As layers come in all shapes, sizes and materials, they can also provide a solid sense of fashion. The layer slayers additionally add vests, hoods, scarves and hats. Adding length to layers can class up an outfit, with the shortest layer on top. Layers conveniently provide quick adjustments and comfort for moisture, warmth and protection.

m.mensinger@dailyutahchronicle.com

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140 Ways to Climb Maple Canyon

Maple Canyon is one of the most unique climbing destinations in Utah. The texture of the cobblestone rock is like no other place in the state. Just two hours south of Salt Lake, it’s the perfect destination for a weekend stay. With a variety of climbs and numerous locations to explore throughout the canyon, it is a great place to test your ability as a climber.

Climbers can camp near the crags in the huge canyon, but campsites need to be reserved in advance before the end of the season in October. This is the perfect spot for large groups, and amenities like single-family sites, walk-in tent sites, and picnic tables with fire pits make it easy to plan last minute. Ephraim is about 15 minutes south of the canyon, and is great place to stock up on food and supplies before spending time at the crag.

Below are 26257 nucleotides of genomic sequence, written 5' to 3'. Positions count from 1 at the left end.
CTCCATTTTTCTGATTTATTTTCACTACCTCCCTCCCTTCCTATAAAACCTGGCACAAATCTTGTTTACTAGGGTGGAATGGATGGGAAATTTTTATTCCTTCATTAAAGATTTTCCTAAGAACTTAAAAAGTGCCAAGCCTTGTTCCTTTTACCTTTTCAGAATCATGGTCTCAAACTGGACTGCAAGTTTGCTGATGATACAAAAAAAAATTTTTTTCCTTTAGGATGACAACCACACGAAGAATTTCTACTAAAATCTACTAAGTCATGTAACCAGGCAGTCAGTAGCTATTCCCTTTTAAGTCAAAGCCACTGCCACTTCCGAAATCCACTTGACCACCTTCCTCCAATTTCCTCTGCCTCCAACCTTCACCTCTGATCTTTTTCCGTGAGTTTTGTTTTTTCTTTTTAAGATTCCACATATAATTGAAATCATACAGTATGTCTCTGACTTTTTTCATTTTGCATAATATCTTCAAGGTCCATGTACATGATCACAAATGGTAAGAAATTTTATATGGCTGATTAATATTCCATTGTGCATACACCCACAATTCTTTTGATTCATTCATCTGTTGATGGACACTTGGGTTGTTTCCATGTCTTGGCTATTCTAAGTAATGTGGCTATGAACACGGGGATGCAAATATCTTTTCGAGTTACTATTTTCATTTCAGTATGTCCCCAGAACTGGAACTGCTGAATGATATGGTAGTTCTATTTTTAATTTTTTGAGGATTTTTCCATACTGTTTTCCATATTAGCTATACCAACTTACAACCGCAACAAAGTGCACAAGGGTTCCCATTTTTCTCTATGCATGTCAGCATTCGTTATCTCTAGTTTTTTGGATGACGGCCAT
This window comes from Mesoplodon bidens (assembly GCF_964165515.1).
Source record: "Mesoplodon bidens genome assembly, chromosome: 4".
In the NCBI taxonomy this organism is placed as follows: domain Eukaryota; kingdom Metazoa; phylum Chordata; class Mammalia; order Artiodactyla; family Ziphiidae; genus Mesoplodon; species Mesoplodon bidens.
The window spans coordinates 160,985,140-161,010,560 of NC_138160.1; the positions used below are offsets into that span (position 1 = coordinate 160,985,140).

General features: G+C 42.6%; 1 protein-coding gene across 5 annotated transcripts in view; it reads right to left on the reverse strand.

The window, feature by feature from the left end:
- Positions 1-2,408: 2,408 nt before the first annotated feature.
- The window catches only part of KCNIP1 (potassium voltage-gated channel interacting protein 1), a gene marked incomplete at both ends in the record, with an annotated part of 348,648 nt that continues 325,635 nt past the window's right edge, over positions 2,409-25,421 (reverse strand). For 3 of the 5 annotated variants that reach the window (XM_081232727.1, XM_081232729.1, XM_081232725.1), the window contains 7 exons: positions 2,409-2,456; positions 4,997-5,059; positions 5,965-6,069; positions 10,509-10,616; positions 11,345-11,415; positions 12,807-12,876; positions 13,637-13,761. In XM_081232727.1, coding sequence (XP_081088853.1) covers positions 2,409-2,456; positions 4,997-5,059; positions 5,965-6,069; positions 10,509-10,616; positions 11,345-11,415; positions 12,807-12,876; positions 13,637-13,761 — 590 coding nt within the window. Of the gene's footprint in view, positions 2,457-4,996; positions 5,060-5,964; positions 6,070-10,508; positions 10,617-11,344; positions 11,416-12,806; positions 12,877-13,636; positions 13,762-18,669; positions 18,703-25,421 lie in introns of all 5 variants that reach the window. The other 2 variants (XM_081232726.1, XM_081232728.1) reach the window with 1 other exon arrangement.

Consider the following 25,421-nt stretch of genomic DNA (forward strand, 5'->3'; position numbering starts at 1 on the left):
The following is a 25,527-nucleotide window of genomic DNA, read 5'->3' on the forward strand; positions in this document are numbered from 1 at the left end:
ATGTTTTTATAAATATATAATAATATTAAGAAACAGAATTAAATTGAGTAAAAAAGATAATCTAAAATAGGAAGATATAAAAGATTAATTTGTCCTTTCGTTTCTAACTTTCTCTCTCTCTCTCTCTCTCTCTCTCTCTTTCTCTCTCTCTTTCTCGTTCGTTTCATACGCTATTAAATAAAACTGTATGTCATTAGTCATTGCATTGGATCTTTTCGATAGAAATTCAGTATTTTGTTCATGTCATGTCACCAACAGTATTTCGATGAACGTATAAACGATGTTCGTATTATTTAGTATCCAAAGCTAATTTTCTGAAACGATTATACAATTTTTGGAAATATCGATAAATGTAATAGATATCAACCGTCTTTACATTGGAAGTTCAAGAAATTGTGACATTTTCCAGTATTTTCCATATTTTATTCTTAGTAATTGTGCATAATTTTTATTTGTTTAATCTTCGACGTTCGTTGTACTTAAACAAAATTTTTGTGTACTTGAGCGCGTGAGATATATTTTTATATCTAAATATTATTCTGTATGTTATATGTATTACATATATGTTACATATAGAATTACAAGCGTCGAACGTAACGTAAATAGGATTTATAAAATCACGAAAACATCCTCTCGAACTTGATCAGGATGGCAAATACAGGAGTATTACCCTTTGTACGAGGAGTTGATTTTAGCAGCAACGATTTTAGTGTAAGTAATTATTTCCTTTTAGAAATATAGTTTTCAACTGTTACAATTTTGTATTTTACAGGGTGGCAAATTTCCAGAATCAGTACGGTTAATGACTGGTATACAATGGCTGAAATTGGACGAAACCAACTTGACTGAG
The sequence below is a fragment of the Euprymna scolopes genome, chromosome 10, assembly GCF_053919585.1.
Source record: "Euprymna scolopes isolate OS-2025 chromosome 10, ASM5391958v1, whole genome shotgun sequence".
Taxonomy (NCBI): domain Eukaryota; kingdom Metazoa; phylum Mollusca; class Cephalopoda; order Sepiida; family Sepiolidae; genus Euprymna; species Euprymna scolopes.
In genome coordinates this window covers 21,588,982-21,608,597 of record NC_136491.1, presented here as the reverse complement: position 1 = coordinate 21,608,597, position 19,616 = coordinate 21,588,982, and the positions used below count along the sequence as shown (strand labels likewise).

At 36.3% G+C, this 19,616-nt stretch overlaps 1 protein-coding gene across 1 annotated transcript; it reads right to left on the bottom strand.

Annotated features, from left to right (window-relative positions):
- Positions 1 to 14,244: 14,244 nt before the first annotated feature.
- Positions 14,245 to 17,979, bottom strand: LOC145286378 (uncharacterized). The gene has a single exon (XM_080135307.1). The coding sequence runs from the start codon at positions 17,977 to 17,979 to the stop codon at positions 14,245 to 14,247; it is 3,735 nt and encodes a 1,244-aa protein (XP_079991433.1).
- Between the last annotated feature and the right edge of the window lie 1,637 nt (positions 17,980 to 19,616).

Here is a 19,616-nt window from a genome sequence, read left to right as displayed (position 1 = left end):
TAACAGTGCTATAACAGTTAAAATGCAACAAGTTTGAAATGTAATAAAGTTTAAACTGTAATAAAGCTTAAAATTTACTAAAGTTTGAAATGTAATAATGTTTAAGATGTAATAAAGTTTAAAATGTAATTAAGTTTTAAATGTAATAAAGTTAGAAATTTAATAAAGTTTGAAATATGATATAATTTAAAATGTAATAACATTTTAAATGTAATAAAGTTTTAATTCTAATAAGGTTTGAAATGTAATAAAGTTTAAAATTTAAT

The main attraction of Maple Canyon is the 140 climbing routes ranging from 5.4 up to 5.14. The best places to start would be on Pipeline or Orangutan Wall. Pipeline has a great selection of short but steep routes while Orangutan has a variety of longer climbs. The best time of the year to go is during the summer months and the beginning of the fall. In October and November, it can get cold at night, but this is one of the best times of the year to be outside in Utah as the leaves begin to change and the days aren’t unbearably hot. The majority of the climbs offered in the canyon are single pitch sport routes, but there are a couple of multi-pitch routes. If you don’t get there before the snow comes, don’t sweat it. Maple Canyon also has a variety of ice climbing routes. The best times of the year for ice climbing range from December to the beginning of March. Keep in mind that you will have to skin up or hike to the climbing route as the campsites are closed down during the winter months. The majority of the ice climbs are single pitch, but there are a couple of multi-pitch climbs as well.